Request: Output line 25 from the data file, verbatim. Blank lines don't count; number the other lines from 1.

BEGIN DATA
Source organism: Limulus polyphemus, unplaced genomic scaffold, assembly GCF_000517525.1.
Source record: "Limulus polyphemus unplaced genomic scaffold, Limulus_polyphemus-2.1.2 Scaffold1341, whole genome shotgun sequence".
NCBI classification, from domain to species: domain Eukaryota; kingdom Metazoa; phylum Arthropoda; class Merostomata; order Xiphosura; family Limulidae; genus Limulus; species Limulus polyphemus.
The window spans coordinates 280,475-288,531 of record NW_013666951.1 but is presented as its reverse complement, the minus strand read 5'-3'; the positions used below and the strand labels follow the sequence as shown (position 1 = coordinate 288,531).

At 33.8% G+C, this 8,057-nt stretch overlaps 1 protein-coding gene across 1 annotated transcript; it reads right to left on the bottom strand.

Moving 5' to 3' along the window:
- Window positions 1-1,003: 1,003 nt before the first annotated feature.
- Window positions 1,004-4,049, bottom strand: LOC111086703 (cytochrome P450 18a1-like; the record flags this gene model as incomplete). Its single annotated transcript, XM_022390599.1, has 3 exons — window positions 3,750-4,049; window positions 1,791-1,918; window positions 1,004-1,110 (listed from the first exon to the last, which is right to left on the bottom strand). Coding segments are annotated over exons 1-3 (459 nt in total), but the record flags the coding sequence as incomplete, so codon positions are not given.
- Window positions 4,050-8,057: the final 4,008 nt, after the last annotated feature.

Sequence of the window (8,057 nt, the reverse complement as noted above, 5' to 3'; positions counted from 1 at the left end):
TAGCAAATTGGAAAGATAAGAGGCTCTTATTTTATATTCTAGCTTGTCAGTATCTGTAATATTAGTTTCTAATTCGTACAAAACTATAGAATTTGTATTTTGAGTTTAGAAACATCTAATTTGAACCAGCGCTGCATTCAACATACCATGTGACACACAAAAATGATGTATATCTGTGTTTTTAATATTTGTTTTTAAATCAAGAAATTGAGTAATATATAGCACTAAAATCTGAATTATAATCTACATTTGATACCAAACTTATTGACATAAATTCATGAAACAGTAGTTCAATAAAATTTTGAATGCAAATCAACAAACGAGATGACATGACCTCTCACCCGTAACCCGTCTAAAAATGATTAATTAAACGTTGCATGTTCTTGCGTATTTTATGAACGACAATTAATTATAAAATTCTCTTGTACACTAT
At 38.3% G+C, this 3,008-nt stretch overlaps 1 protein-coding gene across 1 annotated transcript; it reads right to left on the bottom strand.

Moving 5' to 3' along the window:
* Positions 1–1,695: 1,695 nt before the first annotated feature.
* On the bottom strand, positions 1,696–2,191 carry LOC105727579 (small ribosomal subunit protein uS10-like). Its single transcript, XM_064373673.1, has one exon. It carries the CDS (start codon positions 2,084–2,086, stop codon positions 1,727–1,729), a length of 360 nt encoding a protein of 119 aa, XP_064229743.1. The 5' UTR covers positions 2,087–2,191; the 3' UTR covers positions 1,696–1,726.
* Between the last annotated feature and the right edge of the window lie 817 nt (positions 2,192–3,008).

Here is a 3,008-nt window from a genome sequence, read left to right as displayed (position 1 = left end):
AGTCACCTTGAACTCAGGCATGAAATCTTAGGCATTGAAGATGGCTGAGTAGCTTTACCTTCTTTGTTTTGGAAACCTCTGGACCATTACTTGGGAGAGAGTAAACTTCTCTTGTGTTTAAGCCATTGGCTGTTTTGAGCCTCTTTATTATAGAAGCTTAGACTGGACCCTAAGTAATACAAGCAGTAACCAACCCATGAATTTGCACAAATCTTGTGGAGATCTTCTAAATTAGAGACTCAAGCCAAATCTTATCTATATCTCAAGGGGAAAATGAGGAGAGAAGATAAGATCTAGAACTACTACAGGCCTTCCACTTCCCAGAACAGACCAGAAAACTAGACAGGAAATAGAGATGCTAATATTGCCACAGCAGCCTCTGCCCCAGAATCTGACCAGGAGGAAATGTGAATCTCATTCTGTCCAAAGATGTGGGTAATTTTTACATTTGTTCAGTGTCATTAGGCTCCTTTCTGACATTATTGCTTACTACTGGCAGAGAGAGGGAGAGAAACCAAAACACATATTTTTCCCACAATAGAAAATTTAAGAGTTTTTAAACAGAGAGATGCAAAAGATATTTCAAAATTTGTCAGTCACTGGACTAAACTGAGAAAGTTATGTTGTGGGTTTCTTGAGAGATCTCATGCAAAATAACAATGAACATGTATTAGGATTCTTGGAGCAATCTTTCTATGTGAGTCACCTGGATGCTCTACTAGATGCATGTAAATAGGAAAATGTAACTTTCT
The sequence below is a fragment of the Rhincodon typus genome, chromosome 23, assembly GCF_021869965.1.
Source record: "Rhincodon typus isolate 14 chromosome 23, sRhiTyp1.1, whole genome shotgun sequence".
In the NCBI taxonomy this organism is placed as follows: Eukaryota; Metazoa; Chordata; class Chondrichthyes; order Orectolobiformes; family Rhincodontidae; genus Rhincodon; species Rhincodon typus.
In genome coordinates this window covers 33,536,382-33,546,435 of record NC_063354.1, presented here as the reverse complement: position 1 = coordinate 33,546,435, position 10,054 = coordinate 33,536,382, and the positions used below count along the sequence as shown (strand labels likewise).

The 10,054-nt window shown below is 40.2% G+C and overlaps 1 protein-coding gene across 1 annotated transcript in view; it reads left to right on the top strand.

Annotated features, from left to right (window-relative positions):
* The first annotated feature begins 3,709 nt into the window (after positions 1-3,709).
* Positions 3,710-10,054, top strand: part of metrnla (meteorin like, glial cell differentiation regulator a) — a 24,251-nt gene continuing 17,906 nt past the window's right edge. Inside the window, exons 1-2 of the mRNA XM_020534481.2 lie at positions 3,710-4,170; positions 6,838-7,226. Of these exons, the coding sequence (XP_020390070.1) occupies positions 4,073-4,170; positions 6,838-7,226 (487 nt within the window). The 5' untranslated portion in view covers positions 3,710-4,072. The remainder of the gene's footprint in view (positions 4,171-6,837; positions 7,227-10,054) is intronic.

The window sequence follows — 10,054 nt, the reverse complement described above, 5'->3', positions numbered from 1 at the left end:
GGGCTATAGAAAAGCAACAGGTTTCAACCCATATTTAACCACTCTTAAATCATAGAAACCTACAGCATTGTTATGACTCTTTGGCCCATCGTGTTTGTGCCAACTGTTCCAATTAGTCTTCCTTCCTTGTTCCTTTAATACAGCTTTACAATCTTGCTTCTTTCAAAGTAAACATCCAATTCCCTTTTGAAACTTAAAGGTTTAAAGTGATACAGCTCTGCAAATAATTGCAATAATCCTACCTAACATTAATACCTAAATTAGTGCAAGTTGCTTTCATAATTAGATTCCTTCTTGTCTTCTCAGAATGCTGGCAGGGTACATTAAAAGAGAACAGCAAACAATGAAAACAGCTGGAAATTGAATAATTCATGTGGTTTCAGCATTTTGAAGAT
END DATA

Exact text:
* The first annotated feature begins 3,709 nt into the window (after positions 1-3,709).